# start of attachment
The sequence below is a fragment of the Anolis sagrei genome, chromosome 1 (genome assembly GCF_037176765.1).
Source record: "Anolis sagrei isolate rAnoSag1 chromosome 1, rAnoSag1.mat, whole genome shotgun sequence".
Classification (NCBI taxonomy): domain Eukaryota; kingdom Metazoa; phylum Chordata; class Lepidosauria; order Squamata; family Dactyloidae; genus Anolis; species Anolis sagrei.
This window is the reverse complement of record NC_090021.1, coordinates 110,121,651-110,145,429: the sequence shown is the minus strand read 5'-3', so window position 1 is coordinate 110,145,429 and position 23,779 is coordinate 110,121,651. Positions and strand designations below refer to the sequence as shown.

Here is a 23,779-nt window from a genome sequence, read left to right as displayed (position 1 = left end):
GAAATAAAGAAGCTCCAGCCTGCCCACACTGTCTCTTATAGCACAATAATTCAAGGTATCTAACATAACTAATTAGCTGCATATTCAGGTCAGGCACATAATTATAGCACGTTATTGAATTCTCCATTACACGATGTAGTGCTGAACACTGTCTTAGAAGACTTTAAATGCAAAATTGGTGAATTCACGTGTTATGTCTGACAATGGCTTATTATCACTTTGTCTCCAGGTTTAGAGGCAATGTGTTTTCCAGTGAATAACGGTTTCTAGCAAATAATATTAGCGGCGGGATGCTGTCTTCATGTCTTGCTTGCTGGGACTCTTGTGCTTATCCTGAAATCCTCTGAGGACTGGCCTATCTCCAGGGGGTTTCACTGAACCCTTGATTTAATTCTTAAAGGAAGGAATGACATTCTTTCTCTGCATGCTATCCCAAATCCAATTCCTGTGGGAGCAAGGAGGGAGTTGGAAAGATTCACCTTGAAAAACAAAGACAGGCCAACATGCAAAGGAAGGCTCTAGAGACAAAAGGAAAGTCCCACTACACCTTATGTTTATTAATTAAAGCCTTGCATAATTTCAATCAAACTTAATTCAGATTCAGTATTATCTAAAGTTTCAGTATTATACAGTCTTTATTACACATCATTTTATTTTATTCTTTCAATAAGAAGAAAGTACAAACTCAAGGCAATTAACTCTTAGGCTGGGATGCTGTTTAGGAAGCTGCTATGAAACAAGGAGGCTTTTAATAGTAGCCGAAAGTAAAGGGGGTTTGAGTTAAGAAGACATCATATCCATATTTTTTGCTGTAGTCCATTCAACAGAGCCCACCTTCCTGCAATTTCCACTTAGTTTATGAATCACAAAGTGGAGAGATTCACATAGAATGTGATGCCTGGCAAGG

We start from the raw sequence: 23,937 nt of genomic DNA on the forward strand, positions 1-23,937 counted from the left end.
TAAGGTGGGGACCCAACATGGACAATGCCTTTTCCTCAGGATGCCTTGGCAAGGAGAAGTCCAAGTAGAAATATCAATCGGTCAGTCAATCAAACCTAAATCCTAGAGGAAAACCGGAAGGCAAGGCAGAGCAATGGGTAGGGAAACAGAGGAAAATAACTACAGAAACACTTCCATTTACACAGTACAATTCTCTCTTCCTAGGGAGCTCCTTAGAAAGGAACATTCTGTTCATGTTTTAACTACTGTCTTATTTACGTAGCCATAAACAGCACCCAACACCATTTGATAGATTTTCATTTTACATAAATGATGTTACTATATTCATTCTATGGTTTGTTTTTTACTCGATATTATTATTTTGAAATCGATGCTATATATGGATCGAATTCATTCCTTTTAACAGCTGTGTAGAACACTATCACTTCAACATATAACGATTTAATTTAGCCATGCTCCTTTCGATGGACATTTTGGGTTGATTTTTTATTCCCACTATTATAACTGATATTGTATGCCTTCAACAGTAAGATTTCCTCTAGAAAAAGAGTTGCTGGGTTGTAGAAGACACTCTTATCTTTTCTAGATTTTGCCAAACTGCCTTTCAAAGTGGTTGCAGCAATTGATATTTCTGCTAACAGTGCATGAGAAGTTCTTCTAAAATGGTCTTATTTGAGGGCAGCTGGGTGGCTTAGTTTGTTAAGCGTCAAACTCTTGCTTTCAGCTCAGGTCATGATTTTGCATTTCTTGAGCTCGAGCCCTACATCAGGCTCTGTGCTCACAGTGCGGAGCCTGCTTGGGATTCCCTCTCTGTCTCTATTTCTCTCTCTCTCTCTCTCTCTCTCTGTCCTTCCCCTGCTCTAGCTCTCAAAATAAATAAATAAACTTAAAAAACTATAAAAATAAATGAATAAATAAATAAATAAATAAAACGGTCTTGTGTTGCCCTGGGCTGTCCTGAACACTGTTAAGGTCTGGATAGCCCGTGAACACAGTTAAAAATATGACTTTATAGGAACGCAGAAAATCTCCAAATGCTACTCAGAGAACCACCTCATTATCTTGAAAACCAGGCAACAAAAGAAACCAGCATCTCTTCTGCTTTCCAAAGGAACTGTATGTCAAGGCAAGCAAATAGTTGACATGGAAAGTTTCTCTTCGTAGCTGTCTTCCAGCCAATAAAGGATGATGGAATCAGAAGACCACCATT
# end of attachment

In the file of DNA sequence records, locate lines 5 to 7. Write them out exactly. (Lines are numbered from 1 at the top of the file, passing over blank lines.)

Here is a 23,779-nt window from a genome sequence, read left to right as displayed (position 1 = left end):
GAAATAAAGAAGCTCCAGCCTGCCCACACTGTCTCTTATAGCACAATAATTCAAGGTATCTAACATAACTAATTAGCTGCATATTCAGGTCAGGCACATAATTATAGCACGTTATTGAATTCTCCATTACACGATGTAGTGCTGAACACTGTCTTAGAAGACTTTAAATGCAAAATTGGTGAATTCACGTGTTATGTCTGACAATGGCTTATTATCACTTTGTCTCCAGGTTTAGAGGCAATGTGTTTTCCAGTGAATAACGGTTTCTAGCAAATAATATTAGCGGCGGGATGCTGTCTTCATGTCTTGCTTGCTGGGACTCTTGTGCTTATCCTGAAATCCTCTGAGGACTGGCCTATCTCCAGGGGGTTTCACTGAACCCTTGATTTAATTCTTAAAGGAAGGAATGACATTCTTTCTCTGCATGCTATCCCAAATCCAATTCCTGTGGGAGCAAGGAGGGAGTTGGAAAGATTCACCTTGAAAAACAAAGACAGGCCAACATGCAAAGGAAGGCTCTAGAGACAAAAGGAAAGTCCCACTACACCTTATGTTTATTAATTAAAGCCTTGCATAATTTCAATCAAACTTAATTCAGATTCAGTATTATCTAAAGTTTCAGTATTATACAGTCTTTATTACACATCATTTTATTTTATTCTTTCAATAAGAAGAAAGTACAAACTCAAGGCAATTAACTCTTAGGCTGGGATGCTGTTTAGGAAGCTGCTATGAAACAAGGAGGCTTTTAATAGTAGCCGAAAGTAAAGGGGGTTTGAGTTAAGAAGACATCATATCCATATTTTTTGCTGTAGTCCATTCAACAGAGCCCACCTTCCTGCAATTTCCACTTAGTTTATGAATCACAAAGTGGAGAGATTCACATAGAATGTGATGCCTGGCAAGG

We start from the raw sequence: 23,937 nt of genomic DNA on the forward strand, positions 1-23,937 counted from the left end.